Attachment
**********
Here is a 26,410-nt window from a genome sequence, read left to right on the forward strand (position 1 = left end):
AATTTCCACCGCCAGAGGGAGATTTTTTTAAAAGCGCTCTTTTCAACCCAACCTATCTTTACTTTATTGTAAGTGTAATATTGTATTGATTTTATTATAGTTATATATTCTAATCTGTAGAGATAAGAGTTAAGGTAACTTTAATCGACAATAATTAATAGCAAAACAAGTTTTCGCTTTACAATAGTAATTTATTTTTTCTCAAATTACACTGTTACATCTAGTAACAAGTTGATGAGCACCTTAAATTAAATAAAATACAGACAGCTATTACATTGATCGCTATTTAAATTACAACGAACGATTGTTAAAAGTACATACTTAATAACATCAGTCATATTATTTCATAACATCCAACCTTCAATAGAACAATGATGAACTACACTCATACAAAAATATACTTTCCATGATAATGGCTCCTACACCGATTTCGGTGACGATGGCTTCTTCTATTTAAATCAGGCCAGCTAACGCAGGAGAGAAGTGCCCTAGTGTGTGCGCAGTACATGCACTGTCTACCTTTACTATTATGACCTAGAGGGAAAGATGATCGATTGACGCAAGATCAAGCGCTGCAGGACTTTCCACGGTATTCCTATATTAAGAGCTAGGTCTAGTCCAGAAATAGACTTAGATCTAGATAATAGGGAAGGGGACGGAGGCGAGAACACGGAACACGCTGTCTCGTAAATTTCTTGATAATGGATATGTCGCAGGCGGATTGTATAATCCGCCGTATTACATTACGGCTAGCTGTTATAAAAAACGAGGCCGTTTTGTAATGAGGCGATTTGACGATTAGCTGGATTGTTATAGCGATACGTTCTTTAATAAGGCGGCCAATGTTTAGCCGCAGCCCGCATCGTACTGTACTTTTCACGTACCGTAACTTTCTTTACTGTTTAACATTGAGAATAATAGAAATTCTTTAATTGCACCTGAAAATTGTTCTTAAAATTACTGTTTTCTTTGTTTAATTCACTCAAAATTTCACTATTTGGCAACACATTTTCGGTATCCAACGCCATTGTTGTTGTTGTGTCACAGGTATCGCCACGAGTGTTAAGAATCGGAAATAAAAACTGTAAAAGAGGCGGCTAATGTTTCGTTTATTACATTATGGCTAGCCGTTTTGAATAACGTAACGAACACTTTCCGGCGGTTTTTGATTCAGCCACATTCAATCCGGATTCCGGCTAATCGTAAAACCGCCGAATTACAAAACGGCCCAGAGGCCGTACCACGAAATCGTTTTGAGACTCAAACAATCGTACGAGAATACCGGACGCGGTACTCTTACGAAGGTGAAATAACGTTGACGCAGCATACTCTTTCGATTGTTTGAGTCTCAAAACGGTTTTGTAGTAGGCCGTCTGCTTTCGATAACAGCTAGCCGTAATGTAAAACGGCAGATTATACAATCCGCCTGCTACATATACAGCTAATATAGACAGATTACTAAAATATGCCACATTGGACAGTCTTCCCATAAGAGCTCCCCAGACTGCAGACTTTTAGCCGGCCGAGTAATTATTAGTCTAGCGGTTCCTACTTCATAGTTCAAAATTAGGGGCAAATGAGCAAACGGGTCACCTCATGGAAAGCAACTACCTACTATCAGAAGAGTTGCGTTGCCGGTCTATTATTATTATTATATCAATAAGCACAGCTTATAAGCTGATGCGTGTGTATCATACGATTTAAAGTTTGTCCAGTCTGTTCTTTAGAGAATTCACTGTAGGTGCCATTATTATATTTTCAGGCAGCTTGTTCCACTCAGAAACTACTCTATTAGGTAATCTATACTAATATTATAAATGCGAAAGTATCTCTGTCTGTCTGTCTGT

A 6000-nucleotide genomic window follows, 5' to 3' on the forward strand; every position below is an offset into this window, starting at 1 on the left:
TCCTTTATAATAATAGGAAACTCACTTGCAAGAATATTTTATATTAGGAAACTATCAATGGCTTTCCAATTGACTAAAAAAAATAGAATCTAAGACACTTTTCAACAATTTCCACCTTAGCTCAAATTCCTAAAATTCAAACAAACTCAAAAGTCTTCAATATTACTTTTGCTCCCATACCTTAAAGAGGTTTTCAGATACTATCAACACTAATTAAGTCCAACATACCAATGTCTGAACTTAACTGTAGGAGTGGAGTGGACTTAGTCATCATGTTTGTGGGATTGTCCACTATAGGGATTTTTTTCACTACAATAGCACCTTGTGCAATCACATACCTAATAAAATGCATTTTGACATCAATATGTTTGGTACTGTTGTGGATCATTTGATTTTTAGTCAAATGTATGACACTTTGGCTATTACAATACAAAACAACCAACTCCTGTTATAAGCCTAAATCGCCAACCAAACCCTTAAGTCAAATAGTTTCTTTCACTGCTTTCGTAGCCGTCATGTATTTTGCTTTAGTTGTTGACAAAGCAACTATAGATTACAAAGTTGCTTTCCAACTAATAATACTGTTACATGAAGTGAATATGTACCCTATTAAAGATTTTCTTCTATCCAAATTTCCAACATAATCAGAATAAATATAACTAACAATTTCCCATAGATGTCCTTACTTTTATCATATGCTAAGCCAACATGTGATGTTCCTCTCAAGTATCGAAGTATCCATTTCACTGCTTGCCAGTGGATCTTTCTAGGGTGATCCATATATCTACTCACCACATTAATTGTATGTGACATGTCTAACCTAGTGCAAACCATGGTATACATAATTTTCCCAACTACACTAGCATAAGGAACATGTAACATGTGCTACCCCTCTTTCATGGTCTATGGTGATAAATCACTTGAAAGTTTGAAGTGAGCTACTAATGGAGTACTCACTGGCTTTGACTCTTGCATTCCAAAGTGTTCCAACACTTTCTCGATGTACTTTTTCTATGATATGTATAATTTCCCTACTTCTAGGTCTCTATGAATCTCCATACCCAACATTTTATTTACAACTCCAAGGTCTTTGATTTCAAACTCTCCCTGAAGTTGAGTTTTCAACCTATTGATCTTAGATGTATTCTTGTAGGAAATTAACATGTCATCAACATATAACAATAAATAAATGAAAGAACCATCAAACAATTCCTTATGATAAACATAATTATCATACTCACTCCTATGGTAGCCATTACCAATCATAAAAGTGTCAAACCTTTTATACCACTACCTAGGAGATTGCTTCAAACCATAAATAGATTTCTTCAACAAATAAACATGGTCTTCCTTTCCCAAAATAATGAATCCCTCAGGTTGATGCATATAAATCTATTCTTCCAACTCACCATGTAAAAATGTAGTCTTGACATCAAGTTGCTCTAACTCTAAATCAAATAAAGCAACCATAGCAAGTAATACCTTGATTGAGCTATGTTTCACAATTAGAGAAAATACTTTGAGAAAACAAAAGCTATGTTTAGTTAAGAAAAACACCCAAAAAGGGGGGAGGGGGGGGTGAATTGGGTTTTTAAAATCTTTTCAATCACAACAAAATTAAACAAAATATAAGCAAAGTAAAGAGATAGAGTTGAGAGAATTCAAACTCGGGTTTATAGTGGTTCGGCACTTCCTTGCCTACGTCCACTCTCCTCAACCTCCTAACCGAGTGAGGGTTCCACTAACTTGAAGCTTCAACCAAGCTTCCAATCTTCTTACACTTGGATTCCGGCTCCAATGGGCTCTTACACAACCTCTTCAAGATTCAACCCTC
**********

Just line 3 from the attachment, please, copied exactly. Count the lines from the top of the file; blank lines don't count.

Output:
A 6000-nucleotide genomic window follows, 5' to 3' on the forward strand; every position below is an offset into this window, starting at 1 on the left: